Gallucci On What Do Coaches Need To Know To Make Informed Decisions On Player Injuries?
GoalNation announced John Gallucci, Jr., MLS Medical Coordinator is the popular soccer news site’s newest columnist and will be writing a regular column on Injury Prevention and Treatment.
A dynamic expert in injury prevention, rehabilitation, sports medicine and athletic conditioning, Gallucci is the Medical Coordinator for Major League Soccer (MLS), overseeing the medical care of 600 professional soccer players. Gallucci is the former Head Trainer of the New York Red Bulls MLS team and is a Sports Medicine consultant for professional athletes in the NHL, NFL, NBA, MLB, and USA Wrestling. Gallucci, Jr. is also President, JAG Physical Therapy & JAG Pediatric Therapy.
Diane Scavuzzo: What do coaches need to know to make informed decisions on player injuries?
John Gallucci, Jr.: The easiest way to answer that question is for coaches to truly take first aid and CPR courses before they ever coach a game or practice to understand the simple guidelines of first aid. As a physical therapist and athletic trainer, one of the most important things that I could possibly teach coaches is to really understand that a lot of times they will be by themselves on the field, and ultimately they should know how to care for an acute sprain or strain until that athlete has the opportunity to see a medical professional. It is also very important that coaches do not assume the risk and liability on themselves to clear an athlete. Too many times an athlete will be sent home injured, and then the athlete will come back two days later and basically the coaches will ask them the question, “Are you OK?” If this athlete is under the age of 18 years old, the coach, as soon as they let them take the field, is assuming the liability and risk that this athlete is OK to participate.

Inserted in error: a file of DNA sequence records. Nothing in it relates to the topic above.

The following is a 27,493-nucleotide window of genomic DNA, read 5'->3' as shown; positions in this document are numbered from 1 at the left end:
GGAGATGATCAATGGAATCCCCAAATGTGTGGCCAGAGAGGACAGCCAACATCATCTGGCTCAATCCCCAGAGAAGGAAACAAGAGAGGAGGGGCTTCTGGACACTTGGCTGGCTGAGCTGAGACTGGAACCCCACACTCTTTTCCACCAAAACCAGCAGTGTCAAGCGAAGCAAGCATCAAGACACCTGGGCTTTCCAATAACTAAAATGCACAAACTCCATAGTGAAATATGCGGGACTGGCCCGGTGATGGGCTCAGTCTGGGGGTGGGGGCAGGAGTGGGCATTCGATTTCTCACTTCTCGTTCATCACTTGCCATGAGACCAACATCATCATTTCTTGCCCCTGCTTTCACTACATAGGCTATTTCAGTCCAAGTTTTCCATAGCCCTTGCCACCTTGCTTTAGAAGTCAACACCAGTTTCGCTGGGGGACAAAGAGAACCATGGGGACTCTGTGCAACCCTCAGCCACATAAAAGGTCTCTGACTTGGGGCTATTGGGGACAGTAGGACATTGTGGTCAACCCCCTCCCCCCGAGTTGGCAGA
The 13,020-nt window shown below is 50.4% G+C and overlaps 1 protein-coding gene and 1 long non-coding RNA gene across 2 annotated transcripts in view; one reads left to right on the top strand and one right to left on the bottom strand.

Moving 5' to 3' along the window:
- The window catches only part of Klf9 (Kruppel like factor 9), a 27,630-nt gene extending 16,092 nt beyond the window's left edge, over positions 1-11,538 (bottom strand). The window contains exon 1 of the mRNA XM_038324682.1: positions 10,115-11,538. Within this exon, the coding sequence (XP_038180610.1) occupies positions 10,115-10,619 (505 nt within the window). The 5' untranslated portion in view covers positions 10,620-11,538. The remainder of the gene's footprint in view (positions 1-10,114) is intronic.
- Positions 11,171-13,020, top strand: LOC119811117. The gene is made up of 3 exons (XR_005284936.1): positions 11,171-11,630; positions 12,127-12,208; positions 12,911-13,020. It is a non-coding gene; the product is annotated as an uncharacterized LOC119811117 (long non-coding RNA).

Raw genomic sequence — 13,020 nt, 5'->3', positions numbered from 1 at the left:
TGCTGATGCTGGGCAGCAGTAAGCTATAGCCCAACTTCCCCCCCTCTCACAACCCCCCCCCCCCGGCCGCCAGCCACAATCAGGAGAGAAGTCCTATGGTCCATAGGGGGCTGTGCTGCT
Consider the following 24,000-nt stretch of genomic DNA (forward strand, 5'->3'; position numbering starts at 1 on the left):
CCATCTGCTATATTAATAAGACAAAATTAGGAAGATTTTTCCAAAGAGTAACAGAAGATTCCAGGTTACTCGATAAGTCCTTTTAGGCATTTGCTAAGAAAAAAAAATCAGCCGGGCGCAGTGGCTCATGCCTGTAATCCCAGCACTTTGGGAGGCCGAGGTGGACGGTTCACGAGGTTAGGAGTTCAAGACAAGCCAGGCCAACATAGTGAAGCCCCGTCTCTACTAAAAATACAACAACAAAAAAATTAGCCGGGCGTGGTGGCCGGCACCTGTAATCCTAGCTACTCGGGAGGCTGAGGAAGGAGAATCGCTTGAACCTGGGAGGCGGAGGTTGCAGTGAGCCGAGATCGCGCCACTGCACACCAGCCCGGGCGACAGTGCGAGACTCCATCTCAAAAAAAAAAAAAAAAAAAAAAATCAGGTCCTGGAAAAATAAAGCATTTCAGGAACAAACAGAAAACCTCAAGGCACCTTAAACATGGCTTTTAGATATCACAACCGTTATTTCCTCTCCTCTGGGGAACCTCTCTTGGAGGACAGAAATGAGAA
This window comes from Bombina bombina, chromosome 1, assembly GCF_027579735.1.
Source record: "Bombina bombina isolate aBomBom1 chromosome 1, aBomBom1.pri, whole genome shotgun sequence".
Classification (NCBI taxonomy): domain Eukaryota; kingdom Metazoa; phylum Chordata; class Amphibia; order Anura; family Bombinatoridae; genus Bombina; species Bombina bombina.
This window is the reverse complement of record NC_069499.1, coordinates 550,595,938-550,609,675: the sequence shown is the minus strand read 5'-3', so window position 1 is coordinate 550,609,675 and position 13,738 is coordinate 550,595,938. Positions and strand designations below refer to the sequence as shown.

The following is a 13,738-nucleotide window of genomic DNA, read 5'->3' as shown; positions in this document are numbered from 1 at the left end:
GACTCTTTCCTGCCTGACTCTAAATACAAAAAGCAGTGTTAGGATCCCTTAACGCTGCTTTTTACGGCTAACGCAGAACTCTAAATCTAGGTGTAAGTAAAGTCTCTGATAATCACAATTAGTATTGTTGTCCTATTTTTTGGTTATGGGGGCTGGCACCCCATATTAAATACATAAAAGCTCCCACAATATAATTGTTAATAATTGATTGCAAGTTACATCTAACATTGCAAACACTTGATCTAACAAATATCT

Coaches too, should always get a medical clearance from either a certified athletic trainer or physician, that this athlete is OK to progress and train. Too many times have we see athletes that are concussed, they go home, they are removed from the field of play, and ultimately no one has cleared the athlete. Now education guidelines throughout the states, laws throughout the states, and even our Center for Disease Control here in America, have made requirements for Return-to-Play protocols that basically assist the coaches, and remove them from being involved with clearing the athlete. The biggest thing that I can share with coaches is do not assume the risk and liability for any injured athlete. Make sure that the appropriate medical professional is taking care of this athlete, and make sure that you are in communication to make sure this athlete is not returning to the field and can possibly sustain another injury.
Diane Scavuzzo: What are the biggest medical issues facing the youth, amateur and professional soccer player?
John Gallucci, Jr.: Some of the biggest medical issues that are facing youth and amateur, as well as professional soccer players are again those overuse injuries and especially in the youth level people really understanding the rules of the game, and making sure that children understand that they need to participate within the rules.